As I got into the habit of blogging on a regular — nay, frequent — basis, I began to notice a major problem: It was gobbling up a lot of my time. It was interfering with my writing for publication, which is something that I care passionately about. (At this stage in my life, if somebody were to set up a fund to allow me to survive without teaching, I would seriously consider becoming a full-time writer. Anybody out there? I have lots and lots and lots of projects in mind, but little disposable time in which to do them. And I hear the clock ticking.)
So I began to consider giving blogging altogether up or, at a minimum, cutting way back on it. (It’s not lucrative enough for the money to be a serious inducement.) However, for various reasons, I didn’t.
And then, two or three months ago, I received a request from my “line authority” at Patheos. As I well knew, Patheos depends upon advertising revenue in order to support itself. But Google — I believe it was Google — had informed Patheos management that it would not advertise on blog entries below 300-400 words.
This had implications for me. I had developed a practice of posting frequently but, often, very briefly. Would I, the Patheos official asked, be willing to write longer posts? I replied that I would certainly be willing, but that they would need to be not only longer but less frequent. I simply couldn’t spend any more time on blogging than I already was. Quite the opposite, in fact.
So, I asked myself, how was I to do this?
Another idea had been rolling around in my mind: How could I make the blog an ally of my for-publication writing projects, rather than their time-consuming rival? Could I combine the two?
And that’s what I’ve decided to try.
Accordingly, in many cases (though not in all), I’ve chosen to blog things that I’m working on. In effect, to make the blog something of a public workshop.
Thus, with regard to one of the Islam-oriented books that I’m currently trying to move toward publication, I’ve been posting snippets from it. Typically about 800-1100 words long, they allow me to go through them, making modifications, and then, after I’ve reworked them to my satisfaction, to copy and paste the now-blogged-and-revised passage back into the main book file. Thus, I’m progressing through the projected book at the rate of, on average, about a thousand words per day.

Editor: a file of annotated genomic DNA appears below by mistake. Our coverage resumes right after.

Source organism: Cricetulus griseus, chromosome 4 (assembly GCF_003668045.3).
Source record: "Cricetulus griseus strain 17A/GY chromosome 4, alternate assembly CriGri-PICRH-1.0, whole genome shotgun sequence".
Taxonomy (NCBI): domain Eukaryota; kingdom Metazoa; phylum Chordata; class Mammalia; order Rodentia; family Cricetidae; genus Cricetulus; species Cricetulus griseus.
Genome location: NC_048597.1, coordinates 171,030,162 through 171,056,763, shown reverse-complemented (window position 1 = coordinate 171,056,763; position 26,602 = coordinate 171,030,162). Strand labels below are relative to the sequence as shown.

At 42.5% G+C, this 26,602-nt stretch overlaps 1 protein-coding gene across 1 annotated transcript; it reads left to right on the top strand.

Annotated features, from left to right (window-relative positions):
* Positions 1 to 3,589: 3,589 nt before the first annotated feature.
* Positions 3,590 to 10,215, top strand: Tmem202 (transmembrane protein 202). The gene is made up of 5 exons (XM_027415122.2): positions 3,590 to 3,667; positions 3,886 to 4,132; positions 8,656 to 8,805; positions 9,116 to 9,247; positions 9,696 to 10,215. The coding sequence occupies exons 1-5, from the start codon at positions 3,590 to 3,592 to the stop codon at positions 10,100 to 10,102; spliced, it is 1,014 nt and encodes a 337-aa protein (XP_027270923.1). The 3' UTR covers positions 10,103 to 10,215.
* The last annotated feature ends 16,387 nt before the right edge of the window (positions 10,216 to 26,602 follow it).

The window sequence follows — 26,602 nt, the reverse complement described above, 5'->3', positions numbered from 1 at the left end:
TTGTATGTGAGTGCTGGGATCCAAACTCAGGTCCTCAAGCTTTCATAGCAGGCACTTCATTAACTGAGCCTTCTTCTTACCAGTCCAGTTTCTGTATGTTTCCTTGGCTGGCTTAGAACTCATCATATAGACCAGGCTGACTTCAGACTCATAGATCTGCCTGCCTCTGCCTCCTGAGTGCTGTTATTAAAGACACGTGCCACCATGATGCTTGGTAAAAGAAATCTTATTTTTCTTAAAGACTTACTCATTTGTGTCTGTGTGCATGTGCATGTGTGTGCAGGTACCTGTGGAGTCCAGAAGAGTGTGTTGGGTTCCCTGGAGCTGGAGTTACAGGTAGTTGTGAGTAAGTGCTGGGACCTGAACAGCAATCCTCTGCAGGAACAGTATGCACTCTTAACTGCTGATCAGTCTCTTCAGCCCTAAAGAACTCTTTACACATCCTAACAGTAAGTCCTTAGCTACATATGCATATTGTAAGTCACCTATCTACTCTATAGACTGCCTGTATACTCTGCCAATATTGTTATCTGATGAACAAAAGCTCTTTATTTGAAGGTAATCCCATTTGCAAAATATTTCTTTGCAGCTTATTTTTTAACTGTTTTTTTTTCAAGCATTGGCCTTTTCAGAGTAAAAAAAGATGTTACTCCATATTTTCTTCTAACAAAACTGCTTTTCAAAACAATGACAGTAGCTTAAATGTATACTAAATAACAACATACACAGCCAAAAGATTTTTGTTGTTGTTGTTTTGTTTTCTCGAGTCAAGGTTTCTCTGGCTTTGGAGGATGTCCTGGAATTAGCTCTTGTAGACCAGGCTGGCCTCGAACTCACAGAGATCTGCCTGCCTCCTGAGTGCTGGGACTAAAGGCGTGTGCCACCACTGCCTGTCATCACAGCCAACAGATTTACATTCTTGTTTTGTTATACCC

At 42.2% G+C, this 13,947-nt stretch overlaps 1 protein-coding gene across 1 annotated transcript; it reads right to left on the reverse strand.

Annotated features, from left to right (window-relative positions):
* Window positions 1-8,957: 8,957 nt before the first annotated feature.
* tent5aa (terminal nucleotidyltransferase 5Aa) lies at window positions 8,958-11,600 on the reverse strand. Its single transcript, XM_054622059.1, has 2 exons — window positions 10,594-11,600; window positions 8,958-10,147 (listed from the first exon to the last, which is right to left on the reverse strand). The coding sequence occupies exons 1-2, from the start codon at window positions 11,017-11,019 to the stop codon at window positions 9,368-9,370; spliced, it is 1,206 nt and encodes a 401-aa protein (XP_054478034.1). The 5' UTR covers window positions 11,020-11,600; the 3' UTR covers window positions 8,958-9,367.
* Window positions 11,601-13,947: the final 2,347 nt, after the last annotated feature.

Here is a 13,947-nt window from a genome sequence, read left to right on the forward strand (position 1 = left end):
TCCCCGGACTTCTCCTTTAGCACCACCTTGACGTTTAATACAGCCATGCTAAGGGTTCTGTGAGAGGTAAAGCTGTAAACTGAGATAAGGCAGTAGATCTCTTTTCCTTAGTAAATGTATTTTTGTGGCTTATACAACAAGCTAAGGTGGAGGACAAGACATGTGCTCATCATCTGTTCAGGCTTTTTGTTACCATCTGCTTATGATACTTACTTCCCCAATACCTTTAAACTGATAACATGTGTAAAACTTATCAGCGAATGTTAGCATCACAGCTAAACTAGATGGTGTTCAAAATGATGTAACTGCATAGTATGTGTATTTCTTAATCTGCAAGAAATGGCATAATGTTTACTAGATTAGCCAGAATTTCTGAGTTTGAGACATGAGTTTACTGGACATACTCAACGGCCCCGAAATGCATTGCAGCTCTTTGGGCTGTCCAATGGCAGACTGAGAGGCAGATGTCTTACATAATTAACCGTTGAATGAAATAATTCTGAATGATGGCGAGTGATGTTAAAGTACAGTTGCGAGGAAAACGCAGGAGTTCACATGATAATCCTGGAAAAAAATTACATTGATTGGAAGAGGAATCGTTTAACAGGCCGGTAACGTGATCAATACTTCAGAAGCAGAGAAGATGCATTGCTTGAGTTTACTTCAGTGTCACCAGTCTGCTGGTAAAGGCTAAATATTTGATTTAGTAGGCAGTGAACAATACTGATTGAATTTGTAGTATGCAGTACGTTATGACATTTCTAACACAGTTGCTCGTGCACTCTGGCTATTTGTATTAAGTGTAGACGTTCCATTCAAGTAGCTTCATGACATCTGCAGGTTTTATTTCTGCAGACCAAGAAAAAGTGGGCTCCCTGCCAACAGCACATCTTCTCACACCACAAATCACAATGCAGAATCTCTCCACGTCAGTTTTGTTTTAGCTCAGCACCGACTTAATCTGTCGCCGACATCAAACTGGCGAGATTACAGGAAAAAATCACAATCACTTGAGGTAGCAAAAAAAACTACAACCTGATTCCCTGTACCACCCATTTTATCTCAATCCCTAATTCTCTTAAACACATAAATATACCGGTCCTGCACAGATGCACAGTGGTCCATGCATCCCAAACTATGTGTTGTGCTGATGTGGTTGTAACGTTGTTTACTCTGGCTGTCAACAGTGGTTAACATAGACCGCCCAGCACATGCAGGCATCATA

My science-related and Mormonism-related files aren’t nearly as far along as that one. And they’ve been lying fallow for quite a while — in some cases, for years. They consist of notes to myself, copied quotations, brief preliminary passages or even summaries inspired by things that I’ve read, and so forth. They’re very rough. They’re ordered in only the roughest way. They scarcely resemble what I envision the final products to be.
But, by going through them for the blog, I remember what I have, where it needs to be smoothed out or reorganized or supplemented or reinforced or fleshed out or modified in some other way. And I get to watch reader reactions. Substantive criticisms are very helpful for this kind of thing. (Personal attacks and insults, of course, quite a bit less so.)
And one of the things that I’ve been doing is to copy into the blog quotations that I’ve marked in books that I’ve read. That way, they’re typed out and can then simply be copied into my computerized note files. And, that way too, I’ve already shared something with my readers that I’ve found interesting. Otherwise, I’ve long been wondering when I would get the time to go through all of the books and articles that I’ve read and marked up. And the blog was eating up available time. Now, though, it’s giving me an incentive and an opportunity to extract those notes, which will substantially help the book projects along.
On the whole, I’m pleased with the experiment thus far. And, in any event, my previous practice was unsustainable. I enjoy blogging. I like to spout off on all sorts of subjects. But the books are the projects that I really care about, that I consider of fundamental importance — alongside, of course, one other Big Project that is in its beginning stages. (On which, more when the time is right.)